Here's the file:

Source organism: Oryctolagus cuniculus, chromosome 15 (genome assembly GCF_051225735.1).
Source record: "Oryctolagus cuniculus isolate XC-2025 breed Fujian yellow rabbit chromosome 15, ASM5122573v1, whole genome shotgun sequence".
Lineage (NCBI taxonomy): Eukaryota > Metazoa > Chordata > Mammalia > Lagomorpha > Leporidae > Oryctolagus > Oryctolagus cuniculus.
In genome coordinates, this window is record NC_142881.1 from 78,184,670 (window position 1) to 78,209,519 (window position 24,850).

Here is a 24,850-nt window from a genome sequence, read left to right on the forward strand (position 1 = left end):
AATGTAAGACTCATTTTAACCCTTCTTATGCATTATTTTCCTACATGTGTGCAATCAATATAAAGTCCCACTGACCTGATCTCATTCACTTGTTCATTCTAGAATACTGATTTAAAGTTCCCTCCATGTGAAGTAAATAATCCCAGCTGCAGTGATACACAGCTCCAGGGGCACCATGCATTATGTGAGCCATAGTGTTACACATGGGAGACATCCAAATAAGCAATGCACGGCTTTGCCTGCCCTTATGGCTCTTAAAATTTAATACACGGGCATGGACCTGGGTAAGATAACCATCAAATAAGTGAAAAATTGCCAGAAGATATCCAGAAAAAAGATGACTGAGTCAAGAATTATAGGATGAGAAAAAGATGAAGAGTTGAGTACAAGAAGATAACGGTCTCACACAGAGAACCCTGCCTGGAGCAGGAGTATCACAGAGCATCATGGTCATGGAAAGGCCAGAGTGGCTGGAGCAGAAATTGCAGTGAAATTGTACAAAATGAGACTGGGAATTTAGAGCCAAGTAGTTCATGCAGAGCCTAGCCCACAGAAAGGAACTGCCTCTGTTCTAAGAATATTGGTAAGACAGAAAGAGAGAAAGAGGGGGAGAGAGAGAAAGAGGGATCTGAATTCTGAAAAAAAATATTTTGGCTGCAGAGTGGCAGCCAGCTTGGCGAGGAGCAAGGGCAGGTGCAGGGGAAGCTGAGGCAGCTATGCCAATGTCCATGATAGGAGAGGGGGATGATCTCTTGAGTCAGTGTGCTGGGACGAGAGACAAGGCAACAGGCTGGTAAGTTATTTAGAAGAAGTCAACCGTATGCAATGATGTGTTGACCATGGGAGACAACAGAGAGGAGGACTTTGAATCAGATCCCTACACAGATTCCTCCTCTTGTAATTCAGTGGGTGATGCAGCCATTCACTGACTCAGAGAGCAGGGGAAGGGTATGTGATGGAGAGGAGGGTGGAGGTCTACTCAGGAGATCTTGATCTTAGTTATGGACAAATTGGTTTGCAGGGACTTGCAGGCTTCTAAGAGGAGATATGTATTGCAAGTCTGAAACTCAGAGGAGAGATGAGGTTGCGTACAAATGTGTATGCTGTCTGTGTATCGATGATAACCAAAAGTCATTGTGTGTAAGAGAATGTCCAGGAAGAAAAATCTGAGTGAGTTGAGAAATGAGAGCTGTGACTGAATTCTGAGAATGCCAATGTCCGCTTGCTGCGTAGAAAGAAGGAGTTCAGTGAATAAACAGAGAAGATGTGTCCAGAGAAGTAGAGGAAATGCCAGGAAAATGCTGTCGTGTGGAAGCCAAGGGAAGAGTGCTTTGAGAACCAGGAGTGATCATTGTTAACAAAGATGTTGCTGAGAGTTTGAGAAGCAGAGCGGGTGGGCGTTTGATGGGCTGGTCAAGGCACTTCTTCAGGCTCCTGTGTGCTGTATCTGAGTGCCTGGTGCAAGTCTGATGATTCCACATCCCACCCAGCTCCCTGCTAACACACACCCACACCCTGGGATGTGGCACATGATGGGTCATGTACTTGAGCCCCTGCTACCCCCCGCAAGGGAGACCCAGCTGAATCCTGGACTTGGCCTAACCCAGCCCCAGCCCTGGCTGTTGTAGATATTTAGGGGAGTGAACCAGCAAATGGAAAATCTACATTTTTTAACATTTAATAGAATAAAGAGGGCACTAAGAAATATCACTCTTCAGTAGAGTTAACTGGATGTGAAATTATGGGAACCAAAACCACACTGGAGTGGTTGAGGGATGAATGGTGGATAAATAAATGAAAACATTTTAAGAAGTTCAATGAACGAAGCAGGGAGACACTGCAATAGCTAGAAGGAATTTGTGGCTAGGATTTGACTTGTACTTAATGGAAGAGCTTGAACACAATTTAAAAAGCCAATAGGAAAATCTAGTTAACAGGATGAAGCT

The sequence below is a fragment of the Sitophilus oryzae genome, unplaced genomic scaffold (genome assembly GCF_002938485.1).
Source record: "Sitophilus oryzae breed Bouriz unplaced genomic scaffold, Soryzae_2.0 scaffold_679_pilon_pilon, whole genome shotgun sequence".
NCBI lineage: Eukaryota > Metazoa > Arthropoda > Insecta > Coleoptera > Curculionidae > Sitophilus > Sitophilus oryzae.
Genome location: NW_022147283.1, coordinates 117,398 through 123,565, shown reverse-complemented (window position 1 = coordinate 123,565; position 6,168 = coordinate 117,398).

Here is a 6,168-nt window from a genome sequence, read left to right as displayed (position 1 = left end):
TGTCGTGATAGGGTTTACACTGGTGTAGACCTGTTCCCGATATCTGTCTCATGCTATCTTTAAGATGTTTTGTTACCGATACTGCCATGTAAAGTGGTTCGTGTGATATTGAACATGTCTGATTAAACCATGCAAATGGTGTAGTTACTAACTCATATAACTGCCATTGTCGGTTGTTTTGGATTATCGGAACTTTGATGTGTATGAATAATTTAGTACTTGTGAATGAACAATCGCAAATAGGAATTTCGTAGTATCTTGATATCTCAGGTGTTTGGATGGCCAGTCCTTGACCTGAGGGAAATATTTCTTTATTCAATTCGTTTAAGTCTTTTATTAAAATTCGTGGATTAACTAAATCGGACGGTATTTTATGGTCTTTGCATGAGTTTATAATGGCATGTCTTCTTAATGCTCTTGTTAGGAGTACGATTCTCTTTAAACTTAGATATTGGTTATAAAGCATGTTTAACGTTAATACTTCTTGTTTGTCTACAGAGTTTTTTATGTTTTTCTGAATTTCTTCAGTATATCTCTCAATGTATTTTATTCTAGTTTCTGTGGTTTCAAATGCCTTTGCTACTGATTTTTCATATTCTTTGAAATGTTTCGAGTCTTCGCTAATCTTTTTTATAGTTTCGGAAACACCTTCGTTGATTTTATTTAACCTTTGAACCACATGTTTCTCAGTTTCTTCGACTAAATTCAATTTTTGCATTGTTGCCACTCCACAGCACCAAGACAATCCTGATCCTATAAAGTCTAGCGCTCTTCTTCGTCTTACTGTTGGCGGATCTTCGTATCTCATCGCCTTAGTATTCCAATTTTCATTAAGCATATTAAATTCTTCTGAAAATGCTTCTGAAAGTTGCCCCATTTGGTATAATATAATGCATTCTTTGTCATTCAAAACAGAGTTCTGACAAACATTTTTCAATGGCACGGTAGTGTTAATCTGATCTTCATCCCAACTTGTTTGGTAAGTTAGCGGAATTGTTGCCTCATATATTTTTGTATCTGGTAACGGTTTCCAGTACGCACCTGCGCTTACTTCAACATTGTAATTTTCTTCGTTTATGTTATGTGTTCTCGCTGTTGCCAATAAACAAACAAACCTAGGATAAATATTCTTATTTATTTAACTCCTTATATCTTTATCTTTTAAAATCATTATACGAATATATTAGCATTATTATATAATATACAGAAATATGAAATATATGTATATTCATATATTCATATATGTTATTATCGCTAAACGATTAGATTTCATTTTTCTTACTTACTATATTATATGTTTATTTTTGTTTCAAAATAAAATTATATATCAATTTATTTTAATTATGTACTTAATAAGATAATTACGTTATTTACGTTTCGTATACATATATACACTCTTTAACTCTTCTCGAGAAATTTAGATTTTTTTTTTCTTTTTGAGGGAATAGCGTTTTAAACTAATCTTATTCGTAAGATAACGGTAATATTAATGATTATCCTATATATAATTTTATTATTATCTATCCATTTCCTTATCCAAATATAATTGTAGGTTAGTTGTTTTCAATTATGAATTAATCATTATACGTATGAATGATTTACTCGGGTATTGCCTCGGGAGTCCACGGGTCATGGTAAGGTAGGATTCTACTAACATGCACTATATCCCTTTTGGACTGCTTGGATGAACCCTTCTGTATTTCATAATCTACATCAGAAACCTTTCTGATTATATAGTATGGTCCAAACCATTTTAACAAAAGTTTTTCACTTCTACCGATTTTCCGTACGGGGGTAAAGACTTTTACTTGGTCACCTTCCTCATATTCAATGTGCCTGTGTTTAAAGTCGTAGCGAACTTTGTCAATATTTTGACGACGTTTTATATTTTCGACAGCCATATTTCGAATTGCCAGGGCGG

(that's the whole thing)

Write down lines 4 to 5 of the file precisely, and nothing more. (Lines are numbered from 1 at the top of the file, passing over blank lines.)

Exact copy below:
In genome coordinates, this window is record NC_142881.1 from 78,184,670 (window position 1) to 78,209,519 (window position 24,850).

Here is a 24,850-nt window from a genome sequence, read left to right on the forward strand (position 1 = left end):